- Increasing development and water consumption in upstream Afghanistan negatively affects water supply to Iran, thereby exacerbating latent tensions between the two countries.
- Iran perceives the construction of hydroelectric dams on the Afghan side of the basins as a direct security threat.
- There is no active agreement between Iran and Afghanistan over the management of shared water resources in the Helmand and Harirod-Murghab river basins.
- It is unlikely these points of friction will be resolved without concerted and proactive collaboration between the two countries.
- In addition to political tensions, climactic changes alter patterns of water flow and availability in the shared basins, leading some farmers to claim that insufficient water supply encourages them to plant poppy, a hardy crop.
- Increasing human strain on the Sistan wetlands due to mass migrations is unsustainable and may lead to a major environmental disaster.
Disagreements between Afghanistan and Iran over the sharing of the Helmand River have been brewing since the ‘Great Game’ of the 19th century. Back then the problem was considered dual – that of border delineation and the respective shares of the two countries in the waters of the Helmand[i]. Today the problem of transboundary water management festers beneath the otherwise cordial relationship between Afghanistan and Iran. The points of friction now also encompass the other shared water resource, the Harirod-Murghab basin. At stake are the livelihoods of the inhabitants of both basins, the environmental integrity of the region, especially the volatile Sistan wetlands, and the development of hydro-electric power from these shared rivers.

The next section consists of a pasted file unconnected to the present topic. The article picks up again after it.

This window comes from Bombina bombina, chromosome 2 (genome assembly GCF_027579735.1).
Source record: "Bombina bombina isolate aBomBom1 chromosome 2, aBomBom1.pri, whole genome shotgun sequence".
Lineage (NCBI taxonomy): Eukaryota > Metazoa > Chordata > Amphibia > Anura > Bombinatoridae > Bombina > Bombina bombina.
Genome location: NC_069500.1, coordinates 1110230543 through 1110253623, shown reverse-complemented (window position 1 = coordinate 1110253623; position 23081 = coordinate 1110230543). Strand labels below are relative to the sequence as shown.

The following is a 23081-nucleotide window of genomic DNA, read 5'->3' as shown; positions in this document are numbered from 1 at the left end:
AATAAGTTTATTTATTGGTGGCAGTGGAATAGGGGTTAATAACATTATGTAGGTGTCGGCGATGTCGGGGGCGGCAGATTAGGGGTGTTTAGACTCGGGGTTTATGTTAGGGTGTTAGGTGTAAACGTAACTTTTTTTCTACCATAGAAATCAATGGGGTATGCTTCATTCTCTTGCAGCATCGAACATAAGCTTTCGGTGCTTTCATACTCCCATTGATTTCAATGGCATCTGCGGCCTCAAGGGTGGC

This paper provides an introduction into the complexities of some of these bilateral issues.
The Helmand River Basin
The Helmand River Basin is home to more than seven million people[ii]. The Helmand River originates in the Paghman Mountains northwest of Kabul and flows 1,150km to Iran. The Helmand River Basin constitutes some 45 per cent of Afghanistan’s surface area but the river contributes only around 10 per cent of the country’s total water resources[iii]. Of that contribution, some 97 per cent is used in the agricultural sector on the Afghan side of the border and around 80 per cent on the Iranian side[iv]. Yet the amount of irrigated land in the Helmand River Basin is limited by a lack of sufficient dams and reservoirs to control the water flow during dry and wet years. Some farmers have claimed that insufficient water supply encourages them to plant poppy, a hardy crop[v].
Afghanistan River Systems